New Delhi [India], September 1 (ANI): Around 29.3 per cent of children surveyed in Delhi were found to have airflow obstruction or asthma due to air pollution, a survey has claimed.
The study conducted across 12 randomly selected schools in Delhi, Kottayam, and Mysuru to evaluate the lung health status of 3,157 adolescent school children further revealed that air pollution is stunting children's brains, impacting their neurodevelopment and cognitive ability and can trigger asthma, and childhood cancer.
Lung Care Foundation and Pulmocare Research and Education (PURE) Foundation conducted the study with a primary aim to assess the respiratory health of adolescent school children studying in private schools in Delhi and compared them with relatively cleaner cities in terms of particulate matter air pollution, ie Kottayam in Kerala and Mysuru in Karnataka.
The study revealed that around 29.3 per cent of children from Delhi were found to have airflow obstruction/asthma on spirometry as compared to 22.6 per cent of children in Kottayam and Mysuru.
This difference was despite the fact that two factors associated with childhood asthma, namely family history of asthma and smoker in the family, were more prevalent in Kottayam and Mysuru.
"On spirometry, boys were observed to have a two-fold higher prevalence of asthma than girls. In Delhi, 37.2 per cent of boys had airflow obstruction/ asthma as compared to 19.9 per cent of girls," it stated.
Further, it was found that among 29.3 per cent of children observed to have asthma on spirometry in Delhi, only 12 per cent reported having been diagnosed with asthma and only 3 per cent used some form of inhalers. In contrast, among the 22.6 per cent of children observed to have asthma on spirometry in Kottayam and Mysuru, 27 per cent reported to have been diagnosed and 8 per cent were using some form of inhalers.
The study also revealed that in Delhi 52.8 per cent of school children reported sneezing, 44.9 per cent reported itchy watery eyes, 38.4 per cent reported significant cough, 33 per cent reported itchy rash, 31.5 per cent reported shortness of breath, 11.2 per cent reported chest tightness, and 8.75 per cent reported eczema.
However, in Kottayam and Mysuru, 39.3 per cent school children reported sneezing, 28.8 per cent reported itchy watery eyes, 18.9 per cent reported significant cough, 12.1 per cent reported itchy rash, 10.8 per cent reported shortness of breath, 4.7 per cent reported chest tightness, and 1.8 per cent reported eczema.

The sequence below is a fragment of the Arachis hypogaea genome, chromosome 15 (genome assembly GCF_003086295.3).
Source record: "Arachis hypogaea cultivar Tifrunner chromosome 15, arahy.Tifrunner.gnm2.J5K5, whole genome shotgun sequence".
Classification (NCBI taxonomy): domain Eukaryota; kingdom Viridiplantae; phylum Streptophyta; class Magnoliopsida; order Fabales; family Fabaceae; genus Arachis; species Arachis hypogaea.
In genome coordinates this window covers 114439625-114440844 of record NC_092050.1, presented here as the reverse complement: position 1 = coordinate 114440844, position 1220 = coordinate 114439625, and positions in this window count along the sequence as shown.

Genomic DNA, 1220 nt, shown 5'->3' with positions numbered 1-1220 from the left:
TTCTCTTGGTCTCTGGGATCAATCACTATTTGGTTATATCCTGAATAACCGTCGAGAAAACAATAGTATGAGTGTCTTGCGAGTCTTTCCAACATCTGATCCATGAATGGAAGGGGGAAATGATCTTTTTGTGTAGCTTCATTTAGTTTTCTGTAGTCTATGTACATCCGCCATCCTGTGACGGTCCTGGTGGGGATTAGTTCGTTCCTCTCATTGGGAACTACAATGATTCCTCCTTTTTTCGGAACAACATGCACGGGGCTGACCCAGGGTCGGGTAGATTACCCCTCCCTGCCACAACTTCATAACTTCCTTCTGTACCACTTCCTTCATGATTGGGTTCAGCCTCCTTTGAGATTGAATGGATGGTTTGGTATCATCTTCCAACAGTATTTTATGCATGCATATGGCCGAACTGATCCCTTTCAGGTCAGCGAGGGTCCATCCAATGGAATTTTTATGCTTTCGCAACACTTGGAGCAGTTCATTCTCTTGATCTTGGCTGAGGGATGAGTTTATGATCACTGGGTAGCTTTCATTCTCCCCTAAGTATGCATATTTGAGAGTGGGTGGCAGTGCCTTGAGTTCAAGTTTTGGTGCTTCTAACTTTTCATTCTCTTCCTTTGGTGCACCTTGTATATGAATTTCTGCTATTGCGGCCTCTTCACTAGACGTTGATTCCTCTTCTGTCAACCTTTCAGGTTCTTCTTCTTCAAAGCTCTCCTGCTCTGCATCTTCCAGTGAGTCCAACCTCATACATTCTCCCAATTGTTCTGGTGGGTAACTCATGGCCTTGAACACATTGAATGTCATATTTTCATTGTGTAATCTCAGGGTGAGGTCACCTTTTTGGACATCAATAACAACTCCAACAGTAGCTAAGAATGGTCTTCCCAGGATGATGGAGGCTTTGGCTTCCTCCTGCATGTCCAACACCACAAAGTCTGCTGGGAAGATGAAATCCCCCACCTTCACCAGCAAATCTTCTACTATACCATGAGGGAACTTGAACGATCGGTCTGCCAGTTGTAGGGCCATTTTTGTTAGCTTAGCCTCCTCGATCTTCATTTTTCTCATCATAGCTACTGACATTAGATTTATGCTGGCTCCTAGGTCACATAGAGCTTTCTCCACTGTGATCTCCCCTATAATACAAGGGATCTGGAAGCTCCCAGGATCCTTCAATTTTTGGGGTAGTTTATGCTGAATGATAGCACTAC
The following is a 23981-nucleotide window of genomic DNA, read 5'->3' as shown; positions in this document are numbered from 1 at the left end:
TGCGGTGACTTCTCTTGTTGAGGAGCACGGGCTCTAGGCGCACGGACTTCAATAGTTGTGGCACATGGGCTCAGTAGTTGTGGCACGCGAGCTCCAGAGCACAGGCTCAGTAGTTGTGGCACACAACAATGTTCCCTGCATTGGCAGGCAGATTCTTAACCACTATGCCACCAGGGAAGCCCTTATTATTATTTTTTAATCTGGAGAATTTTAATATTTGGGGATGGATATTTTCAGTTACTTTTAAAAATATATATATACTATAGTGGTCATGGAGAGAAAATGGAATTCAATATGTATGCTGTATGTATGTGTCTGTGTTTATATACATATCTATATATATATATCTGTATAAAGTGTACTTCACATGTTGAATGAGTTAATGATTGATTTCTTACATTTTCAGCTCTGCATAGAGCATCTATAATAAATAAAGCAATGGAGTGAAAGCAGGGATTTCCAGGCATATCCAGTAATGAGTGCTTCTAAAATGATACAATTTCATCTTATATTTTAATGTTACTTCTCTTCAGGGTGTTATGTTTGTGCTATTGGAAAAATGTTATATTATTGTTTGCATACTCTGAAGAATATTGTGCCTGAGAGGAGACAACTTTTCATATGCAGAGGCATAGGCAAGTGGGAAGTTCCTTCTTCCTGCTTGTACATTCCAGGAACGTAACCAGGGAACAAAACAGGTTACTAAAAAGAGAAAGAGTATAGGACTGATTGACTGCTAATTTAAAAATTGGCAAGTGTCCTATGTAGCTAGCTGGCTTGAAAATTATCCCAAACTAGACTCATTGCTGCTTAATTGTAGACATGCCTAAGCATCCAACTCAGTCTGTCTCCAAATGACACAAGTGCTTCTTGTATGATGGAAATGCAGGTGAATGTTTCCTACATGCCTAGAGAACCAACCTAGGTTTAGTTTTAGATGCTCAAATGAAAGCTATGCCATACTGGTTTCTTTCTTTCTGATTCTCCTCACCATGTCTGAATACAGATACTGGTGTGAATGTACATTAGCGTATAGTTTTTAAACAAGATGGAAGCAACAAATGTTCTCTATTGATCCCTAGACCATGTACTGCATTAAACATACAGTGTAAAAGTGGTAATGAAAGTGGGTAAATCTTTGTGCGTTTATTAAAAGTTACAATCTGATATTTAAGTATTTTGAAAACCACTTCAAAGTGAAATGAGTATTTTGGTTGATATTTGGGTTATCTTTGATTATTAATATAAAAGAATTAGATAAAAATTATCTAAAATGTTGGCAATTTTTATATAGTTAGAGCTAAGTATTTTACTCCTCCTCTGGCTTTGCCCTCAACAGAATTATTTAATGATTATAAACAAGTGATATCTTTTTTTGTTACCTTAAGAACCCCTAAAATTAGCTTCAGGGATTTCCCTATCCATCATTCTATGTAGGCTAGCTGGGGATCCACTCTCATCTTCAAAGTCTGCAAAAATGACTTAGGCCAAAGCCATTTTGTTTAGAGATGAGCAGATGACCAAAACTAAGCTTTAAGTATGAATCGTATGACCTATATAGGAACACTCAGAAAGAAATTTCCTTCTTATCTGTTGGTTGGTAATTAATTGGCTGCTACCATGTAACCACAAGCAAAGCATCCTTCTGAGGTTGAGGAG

As per the study: Children who have been exposed to high levels of air pollution may be at greater risk for chronic diseases such as cardiovascular disease later in life. One reason why children are particularly vulnerable to the effects of air pollution is that they breathe more rapidly than adults and so absorb more pollutants.
"Obese/overweight children had a 79 per cent greater chance of having asthma on spirometry across all three sites combined. This association was 38 per cent higher in Delhi children as compared to their counterparts," the study read.
Through this study, it was revealed that a significant number of asthmatic children are not diagnosed to have asthma and a vast majority do not receive the right treatment. The figure of which is higher in Delhi as compared to Kottayam and Mysuru.
Dr Arvind Kumar, Founder Trustee Lung Care Foundation and Chairman of the Institute of Chest Surgery, Medanta, Gurugram said, "This study is an eye-opener. It has shown an unacceptably high prevalence of respiratory and allergic symptoms, spirometry-defined asthma, and obesity in Delhi Children. Air Pollution is the probable link with all three. It is high time that the air pollution issue in Delhi and other cities are settled in a systematic manner to save the future of our children."
Dr Sundeep Salvi, Director, Pulmocare Research and Education (PURE) Foundation, Pune said "This is one of the first studies in India among adolescent school children that have shown a strong association between obesity and asthma, and that air pollution may have a direct link between the two. Breathing polluted air can make children fat and this may increase their risk of developing asthma." (ANI)